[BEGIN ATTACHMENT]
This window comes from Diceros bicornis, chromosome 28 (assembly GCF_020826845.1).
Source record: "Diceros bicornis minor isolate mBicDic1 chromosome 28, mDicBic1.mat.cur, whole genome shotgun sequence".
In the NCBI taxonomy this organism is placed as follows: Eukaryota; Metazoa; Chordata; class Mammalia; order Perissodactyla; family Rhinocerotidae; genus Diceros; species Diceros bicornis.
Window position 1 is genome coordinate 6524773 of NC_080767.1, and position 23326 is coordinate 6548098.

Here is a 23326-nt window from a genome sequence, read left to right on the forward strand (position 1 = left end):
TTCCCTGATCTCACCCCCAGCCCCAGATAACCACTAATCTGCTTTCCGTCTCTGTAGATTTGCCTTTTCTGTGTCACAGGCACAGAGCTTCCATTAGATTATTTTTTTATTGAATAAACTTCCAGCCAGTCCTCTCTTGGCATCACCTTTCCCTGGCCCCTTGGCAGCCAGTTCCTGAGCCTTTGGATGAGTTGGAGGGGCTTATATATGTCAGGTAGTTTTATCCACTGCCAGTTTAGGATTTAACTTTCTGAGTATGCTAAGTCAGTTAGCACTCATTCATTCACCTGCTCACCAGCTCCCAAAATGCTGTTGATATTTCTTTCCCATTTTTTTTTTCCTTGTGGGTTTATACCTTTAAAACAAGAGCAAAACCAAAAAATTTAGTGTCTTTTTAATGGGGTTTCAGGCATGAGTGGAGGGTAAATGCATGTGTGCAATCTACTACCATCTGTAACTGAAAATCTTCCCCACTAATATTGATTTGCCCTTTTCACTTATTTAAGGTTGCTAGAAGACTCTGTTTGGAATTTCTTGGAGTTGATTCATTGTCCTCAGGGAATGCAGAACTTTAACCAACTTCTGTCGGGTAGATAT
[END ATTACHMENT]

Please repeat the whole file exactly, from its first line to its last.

This window comes from Diceros bicornis, chromosome 28 (assembly GCF_020826845.1).
Source record: "Diceros bicornis minor isolate mBicDic1 chromosome 28, mDicBic1.mat.cur, whole genome shotgun sequence".
In the NCBI taxonomy this organism is placed as follows: Eukaryota; Metazoa; Chordata; class Mammalia; order Perissodactyla; family Rhinocerotidae; genus Diceros; species Diceros bicornis.
Window position 1 is genome coordinate 6524773 of NC_080767.1, and position 23326 is coordinate 6548098.

Here is a 23326-nt window from a genome sequence, read left to right on the forward strand (position 1 = left end):
TTCCCTGATCTCACCCCCAGCCCCAGATAACCACTAATCTGCTTTCCGTCTCTGTAGATTTGCCTTTTCTGTGTCACAGGCACAGAGCTTCCATTAGATTATTTTTTTATTGAATAAACTTCCAGCCAGTCCTCTCTTGGCATCACCTTTCCCTGGCCCCTTGGCAGCCAGTTCCTGAGCCTTTGGATGAGTTGGAGGGGCTTATATATGTCAGGTAGTTTTATCCACTGCCAGTTTAGGATTTAACTTTCTGAGTATGCTAAGTCAGTTAGCACTCATTCATTCACCTGCTCACCAGCTCCCAAAATGCTGTTGATATTTCTTTCCCATTTTTTTTTTCCTTGTGGGTTTATACCTTTAAAACAAGAGCAAAACCAAAAAATTTAGTGTCTTTTTAATGGGGTTTCAGGCATGAGTGGAGGGTAAATGCATGTGTGCAATCTACTACCATCTGTAACTGAAAATCTTCCCCACTAATATTGATTTGCCCTTTTCACTTATTTAAGGTTGCTAGAAGACTCTGTTTGGAATTTCTTGGAGTTGATTCATTGTCCTCAGGGAATGCAGAACTTTAACCAACTTCTGTCGGGTAGATAT